If there is one genre that console gaming has failed to get to grips with, it’s real time strategy. Mostly due to a combination of the clumsiness of a control pad (in comparison to the smooth flow of the trusty keyboard and mouse) and the general complexity of the menu systems, console RTSs have either been too convoluted and fiddly for the novice to grasp, or needlessly dumbed down, forsaking complexity for accessibility.
The follow-up title to 2008’s spiritual successor to the seminal Total Annihilation, Supreme Commander 2clearly aims to slot somewhere between the two, appealing to both the layman and the hardcore strategist. For the most part, however, it fails to succeed.
Whereas the PC version original SC was roundly praised for its epic feel, the later Xbox 360 port, due to a combination of wonky controls, severely below-par graphics, and a broad cut in the size of the game’s maps, was critically mauled, and understandably so.
A few of those issues have been addressed in this sequel, the most noticeable being the visuals. While obviously not up to the standards of the PC version, the graphics are vastly superior to the first title.
However, the main gripe with SC2 is with the interface. The gameplay is typical RTS fare: defend your base against enemy attacks by spawning troops/weapons/defence mechanisms and deploying them when and where you see fit. Via your ACU (a Transformers-esque giant robot that helps build your military apparatus) mass extractors and power generators, construction is controlled through a standard menu system.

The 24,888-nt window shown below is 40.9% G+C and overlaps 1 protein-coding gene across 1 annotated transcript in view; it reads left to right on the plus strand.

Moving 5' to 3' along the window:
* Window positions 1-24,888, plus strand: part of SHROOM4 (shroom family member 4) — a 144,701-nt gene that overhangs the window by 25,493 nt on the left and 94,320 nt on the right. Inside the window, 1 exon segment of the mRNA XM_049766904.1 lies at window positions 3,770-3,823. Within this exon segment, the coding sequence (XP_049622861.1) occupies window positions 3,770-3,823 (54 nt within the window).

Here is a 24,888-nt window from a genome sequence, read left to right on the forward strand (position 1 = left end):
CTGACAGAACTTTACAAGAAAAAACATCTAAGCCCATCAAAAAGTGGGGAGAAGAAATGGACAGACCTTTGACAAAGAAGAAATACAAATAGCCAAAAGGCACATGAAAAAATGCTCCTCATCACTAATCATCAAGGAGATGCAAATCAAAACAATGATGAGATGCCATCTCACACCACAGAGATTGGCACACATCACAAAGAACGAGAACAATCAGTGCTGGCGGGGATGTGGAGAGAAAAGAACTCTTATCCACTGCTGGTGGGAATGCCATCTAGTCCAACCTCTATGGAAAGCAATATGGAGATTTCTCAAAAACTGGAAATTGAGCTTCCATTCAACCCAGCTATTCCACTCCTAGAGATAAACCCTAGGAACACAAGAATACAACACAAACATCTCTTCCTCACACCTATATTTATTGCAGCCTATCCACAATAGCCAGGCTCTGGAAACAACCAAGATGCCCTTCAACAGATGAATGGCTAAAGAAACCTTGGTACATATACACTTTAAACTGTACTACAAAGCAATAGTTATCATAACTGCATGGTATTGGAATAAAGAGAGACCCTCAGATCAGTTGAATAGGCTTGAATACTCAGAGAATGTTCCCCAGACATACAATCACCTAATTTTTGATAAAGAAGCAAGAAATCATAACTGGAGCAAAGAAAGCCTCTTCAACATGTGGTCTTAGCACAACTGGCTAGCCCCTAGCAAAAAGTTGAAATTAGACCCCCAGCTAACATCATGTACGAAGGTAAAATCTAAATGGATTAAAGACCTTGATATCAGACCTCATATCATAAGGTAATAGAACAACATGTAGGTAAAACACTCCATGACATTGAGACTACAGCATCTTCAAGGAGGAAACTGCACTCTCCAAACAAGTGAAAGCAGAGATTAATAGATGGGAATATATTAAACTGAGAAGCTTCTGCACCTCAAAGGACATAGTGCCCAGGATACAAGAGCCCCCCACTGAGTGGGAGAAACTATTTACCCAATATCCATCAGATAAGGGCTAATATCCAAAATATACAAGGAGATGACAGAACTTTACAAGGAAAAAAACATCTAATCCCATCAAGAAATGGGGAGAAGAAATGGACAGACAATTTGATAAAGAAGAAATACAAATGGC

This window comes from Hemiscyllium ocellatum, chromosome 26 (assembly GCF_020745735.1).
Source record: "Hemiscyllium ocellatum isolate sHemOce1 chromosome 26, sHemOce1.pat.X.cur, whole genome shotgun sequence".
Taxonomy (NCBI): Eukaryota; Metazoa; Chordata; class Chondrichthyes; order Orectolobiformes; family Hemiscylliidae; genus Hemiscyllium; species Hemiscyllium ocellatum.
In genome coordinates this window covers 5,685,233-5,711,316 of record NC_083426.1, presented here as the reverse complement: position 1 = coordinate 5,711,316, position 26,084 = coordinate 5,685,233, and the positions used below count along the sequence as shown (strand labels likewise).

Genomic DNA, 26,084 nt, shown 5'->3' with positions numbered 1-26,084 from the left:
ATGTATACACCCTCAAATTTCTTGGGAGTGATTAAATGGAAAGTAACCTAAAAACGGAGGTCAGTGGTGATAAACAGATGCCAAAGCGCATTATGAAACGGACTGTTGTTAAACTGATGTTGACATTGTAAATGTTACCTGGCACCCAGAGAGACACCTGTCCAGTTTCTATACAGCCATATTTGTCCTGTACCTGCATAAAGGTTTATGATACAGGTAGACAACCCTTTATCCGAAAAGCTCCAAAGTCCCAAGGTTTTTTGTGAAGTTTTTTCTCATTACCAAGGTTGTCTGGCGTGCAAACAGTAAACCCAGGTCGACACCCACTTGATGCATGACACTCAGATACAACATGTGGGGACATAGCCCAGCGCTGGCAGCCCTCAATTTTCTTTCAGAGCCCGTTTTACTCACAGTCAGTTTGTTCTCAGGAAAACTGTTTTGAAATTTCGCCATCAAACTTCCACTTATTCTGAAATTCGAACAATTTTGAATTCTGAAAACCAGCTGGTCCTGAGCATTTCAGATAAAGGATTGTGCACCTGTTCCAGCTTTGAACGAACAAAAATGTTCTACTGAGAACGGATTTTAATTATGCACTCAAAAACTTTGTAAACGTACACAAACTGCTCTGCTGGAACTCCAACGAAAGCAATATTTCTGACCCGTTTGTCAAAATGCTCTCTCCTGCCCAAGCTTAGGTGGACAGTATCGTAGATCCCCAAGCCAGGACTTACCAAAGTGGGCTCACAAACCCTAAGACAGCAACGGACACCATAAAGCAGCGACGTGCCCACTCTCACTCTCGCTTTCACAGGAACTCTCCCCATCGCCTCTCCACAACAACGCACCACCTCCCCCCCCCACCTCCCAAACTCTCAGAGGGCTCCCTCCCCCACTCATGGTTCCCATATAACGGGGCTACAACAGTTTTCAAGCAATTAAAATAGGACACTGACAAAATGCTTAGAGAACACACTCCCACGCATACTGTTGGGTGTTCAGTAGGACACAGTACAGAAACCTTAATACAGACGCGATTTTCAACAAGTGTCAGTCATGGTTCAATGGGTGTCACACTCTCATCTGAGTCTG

Overall, the system (highlight which items you wish to generate, press A, wait, repeat) should be relatively straightforward for veteran RTS fans. However, those unfamiliar with RTS conventions may find things particularly perplexing, especially when it comes to things such as building shields and other such paraphernalia to protect your factories. There is a tutorial, but it lasts approximately 30 minutes, attesting to the game’s inherent confusion over whom it may be aimed at.
It also doesn’t help that the controls are still a complete pain. Rather than have each flick of the analogue stick highlight a different rank, vehicle type or building (arguably a much quicker and more convenient way to handle battle on a console) you select your battalions by moving a curser across the screen. Without the smooth flow of a mouse, the curser moves at a painfully slow and uneven pace, meaning selecting the appropriate group of fighters to send off to battle can prove incredibly frustrating, indeed.
Unlike the PC version, the game’s camera refuses to zoom out so the whole map can be viewed on screen at once. This means that, if you are attempting to control two skirmishes taking place at opposite ends of the screen, you have to drag the agonizingly sluggish curser between fights, leaving you more vulnerable than you need to be.
In order to obtain new weaponry and vehicles, as well as to upgrade your existing armaments, SC2 employs a research system. This is effectively a pseudo-RPG-style upgrade system in which the more experience you gain in battle, the more points you earn to acquire new items. This is easily the games standout feature and, with perhaps a little more care with implementation, could eventually prove to be exactly the sort of thing that is needed to make RTSs more accessible to console players.
Although the first few battles are arguably far too easy, even for newcomers, the difficulty curve smoothes out rather evenly, increasing incrementally with each fight. Also, despite the aforementioned clunky controls, the game still somehow manages to create an atmosphere of mounting tension, thanks in part to a surprisingly affecting musical score.
However, despite being a significant improvement on the first game (which, let’s be honest, isn’t saying much), and despite several flawed attempts at innovation and accessibility, Supreme Commander is the perfect example of why real time strategy will never truly work on consoles.
Supreme Commander 2 is out now and available from the Den Of Geek Store.